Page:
History of the Dreamcast

Matt Barton's picture

There's a great history piece up at Gamasutra on the history of the Dreamcast. It has lots of quotations from interviews with key people and is well worth checking out. It's always fascinating to think of "what might have been" if certain decisions had gone the other way.

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Bill Loguidice
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I still maintain that there

I still maintain that there was nothing that could have been done to change the fortunes of the Dreamcast or Sega itself during that era because the company was already financially damaged beyond repair (or a miracle) well before that. Past decisions/indiscretions/mistakes would have had to been fixed well before the Dreamcast's release.

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Catatonic
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Exactly how bad a shape was

Exactly how bad a shape was Sega in? Was everything after the Genesis a financial disaster? (Game Gear, 32X, etc)

Bill Loguidice
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We'd need to find the exact financial figures
Catatonic wrote:

Exactly how bad a shape was Sega in? Was everything after the Genesis a financial disaster? (Game Gear, 32X, etc)

I'm going to be lazy and not do the research to find the exact figures, but it's my understanding that they did fine with the Genesis and Game Gear, but everything else, Sega CD, 32X, Pico, Saturn, etc., was pretty much a losing battle all things told, causing Sega to have negative financials (massive debt). They also had variable success depending upon territory. Even though Sega products sold longer in Japan, it's my understanding that Sega stuff sold better in North America, Europe and South America than it did in Japan. The Dreamcast, much like the Jaguar for Atari, was a last ditch effort to give it one last go and see if a miracle happened. The Dreamcast sold well in the US, but between lack of backing from EA and Sega Japan's apparent squeamishness to continue, there was really nothing that could be done, particularly once the PS2 hit in 2001. It would have been a losing battle at that point anyway, as the 140+ million worldwide sales of the PS2 to date attest.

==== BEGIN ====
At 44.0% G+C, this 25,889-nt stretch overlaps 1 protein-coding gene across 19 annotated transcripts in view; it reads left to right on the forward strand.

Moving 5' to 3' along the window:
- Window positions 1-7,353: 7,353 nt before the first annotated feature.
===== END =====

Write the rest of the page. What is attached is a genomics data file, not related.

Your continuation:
Naturally you can't have a modern console without a strong company backing it. It's a worldwide, cutthroat business that requires deep pockets. That's why the Apples, Microsofts, Nintendos and Sonys are the only ones in the game today.

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Matt Barton
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The article has many

The article has many viewpoints, but the most logical one (to me, at least) is that the DC failed because there wasn't enough money to properly market the thing. If they had deeper pockets, it might well have thrived and Sega might still be a contender in the console market today. There were other factors, of course, such as the loss of EA's support, the stained legacy of the Saturn, and the general excitement that Microsoft was about to release a new platform. Plus, everyone seemed to know that Sega was doing badly and didn't much faith (or their hard-earned dollars!) into the platform.